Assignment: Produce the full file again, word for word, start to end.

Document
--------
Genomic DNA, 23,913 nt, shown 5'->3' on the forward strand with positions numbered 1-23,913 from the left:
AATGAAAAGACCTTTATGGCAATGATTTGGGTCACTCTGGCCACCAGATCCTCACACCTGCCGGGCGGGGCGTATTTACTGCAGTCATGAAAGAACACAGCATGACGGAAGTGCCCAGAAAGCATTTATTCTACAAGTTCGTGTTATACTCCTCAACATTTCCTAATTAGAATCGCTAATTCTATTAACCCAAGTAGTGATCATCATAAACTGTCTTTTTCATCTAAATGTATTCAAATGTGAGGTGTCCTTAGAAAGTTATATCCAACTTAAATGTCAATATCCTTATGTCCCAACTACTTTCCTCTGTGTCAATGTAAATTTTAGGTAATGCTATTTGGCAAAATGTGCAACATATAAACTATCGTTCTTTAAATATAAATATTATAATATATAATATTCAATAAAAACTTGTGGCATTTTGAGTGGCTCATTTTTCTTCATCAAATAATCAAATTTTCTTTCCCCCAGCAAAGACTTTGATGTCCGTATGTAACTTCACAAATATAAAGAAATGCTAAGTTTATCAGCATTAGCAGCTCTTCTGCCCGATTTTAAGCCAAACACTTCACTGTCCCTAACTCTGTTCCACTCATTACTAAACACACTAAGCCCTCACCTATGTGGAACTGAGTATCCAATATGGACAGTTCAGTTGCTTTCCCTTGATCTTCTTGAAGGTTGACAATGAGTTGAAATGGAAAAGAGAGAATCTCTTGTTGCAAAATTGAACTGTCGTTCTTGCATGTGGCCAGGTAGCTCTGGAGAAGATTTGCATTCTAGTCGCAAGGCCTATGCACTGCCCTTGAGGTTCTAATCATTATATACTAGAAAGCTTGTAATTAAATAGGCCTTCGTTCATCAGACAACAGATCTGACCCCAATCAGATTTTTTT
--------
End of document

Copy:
Genomic DNA, 23,913 nt, shown 5'->3' on the forward strand with positions numbered 1-23,913 from the left:
AATGAAAAGACCTTTATGGCAATGATTTGGGTCACTCTGGCCACCAGATCCTCACACCTGCCGGGCGGGGCGTATTTACTGCAGTCATGAAAGAACACAGCATGACGGAAGTGCCCAGAAAGCATTTATTCTACAAGTTCGTGTTATACTCCTCAACATTTCCTAATTAGAATCGCTAATTCTATTAACCCAAGTAGTGATCATCATAAACTGTCTTTTTCATCTAAATGTATTCAAATGTGAGGTGTCCTTAGAAAGTTATATCCAACTTAAATGTCAATATCCTTATGTCCCAACTACTTTCCTCTGTGTCAATGTAAATTTTAGGTAATGCTATTTGGCAAAATGTGCAACATATAAACTATCGTTCTTTAAATATAAATATTATAATATATAATATTCAATAAAAACTTGTGGCATTTTGAGTGGCTCATTTTTCTTCATCAAATAATCAAATTTTCTTTCCCCCAGCAAAGACTTTGATGTCCGTATGTAACTTCACAAATATAAAGAAATGCTAAGTTTATCAGCATTAGCAGCTCTTCTGCCCGATTTTAAGCCAAACACTTCACTGTCCCTAACTCTGTTCCACTCATTACTAAACACACTAAGCCCTCACCTATGTGGAACTGAGTATCCAATATGGACAGTTCAGTTGCTTTCCCTTGATCTTCTTGAAGGTTGACAATGAGTTGAAATGGAAAAGAGAGAATCTCTTGTTGCAAAATTGAACTGTCGTTCTTGCATGTGGCCAGGTAGCTCTGGAGAAGATTTGCATTCTAGTCGCAAGGCCTATGCACTGCCCTTGAGGTTCTAATCATTATATACTAGAAAGCTTGTAATTAAATAGGCCTTCGTTCATCAGACAACAGATCTGACCCCAATCAGATTTTTTT